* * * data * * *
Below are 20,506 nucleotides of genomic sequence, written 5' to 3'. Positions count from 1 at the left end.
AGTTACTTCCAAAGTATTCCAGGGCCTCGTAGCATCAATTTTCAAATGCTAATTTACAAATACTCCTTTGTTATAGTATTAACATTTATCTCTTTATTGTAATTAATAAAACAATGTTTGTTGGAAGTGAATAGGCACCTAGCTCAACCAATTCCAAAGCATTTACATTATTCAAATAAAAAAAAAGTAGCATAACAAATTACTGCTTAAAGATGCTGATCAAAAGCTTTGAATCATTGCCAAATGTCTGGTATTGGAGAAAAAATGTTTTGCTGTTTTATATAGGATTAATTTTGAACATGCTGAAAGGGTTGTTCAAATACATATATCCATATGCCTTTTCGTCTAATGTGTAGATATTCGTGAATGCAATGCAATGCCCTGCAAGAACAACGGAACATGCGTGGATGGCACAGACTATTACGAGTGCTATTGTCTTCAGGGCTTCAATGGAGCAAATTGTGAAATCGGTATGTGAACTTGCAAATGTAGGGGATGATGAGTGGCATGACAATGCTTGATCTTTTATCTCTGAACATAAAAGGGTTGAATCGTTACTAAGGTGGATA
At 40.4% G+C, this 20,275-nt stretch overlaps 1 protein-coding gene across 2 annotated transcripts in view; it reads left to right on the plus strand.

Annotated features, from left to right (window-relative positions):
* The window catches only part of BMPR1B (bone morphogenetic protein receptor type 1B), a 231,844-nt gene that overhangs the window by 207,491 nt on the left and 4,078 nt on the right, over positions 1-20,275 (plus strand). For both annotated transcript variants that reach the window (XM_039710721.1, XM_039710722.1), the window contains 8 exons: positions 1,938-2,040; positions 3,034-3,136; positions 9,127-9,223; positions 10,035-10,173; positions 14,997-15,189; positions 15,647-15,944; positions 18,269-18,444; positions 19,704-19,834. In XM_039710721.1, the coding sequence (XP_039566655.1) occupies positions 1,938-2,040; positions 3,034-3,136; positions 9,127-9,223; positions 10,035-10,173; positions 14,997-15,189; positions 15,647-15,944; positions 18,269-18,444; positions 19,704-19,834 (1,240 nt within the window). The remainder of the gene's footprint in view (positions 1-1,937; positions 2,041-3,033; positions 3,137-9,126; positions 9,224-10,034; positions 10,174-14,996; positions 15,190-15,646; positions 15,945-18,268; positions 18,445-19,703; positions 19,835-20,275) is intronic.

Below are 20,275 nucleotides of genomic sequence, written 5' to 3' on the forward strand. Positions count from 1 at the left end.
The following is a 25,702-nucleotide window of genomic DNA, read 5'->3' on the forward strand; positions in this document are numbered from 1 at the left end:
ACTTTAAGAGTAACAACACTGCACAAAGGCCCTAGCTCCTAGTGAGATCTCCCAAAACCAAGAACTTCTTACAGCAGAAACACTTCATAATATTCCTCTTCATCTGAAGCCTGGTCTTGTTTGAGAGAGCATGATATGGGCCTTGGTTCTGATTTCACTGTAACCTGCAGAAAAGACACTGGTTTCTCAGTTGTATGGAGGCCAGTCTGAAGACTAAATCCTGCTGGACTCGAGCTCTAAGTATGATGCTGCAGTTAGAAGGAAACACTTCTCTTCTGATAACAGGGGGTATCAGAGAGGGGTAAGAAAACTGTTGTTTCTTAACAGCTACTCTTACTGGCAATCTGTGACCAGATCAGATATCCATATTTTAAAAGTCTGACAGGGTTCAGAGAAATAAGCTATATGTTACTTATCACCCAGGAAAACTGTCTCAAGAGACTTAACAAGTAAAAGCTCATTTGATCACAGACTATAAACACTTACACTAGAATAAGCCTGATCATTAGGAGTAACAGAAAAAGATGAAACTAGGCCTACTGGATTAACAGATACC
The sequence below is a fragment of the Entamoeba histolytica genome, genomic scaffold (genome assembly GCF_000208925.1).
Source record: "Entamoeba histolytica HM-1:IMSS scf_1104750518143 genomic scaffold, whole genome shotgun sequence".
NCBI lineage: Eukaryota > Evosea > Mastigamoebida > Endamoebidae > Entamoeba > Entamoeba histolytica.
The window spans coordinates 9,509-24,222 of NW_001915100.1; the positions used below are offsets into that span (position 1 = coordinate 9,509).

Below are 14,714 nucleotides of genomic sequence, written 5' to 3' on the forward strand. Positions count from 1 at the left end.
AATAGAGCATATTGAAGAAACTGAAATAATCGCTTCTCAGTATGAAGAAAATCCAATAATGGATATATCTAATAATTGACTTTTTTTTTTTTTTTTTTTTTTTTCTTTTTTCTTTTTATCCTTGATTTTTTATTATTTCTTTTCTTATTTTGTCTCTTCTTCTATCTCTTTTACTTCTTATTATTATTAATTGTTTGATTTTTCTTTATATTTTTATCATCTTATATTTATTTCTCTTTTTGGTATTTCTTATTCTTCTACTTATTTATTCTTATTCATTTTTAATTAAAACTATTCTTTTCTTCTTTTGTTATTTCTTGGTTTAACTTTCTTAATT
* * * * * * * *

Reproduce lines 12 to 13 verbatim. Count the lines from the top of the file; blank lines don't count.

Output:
The window spans coordinates 9,509-24,222 of NW_001915100.1; the positions used below are offsets into that span (position 1 = coordinate 9,509).

Below are 14,714 nucleotides of genomic sequence, written 5' to 3' on the forward strand. Positions count from 1 at the left end.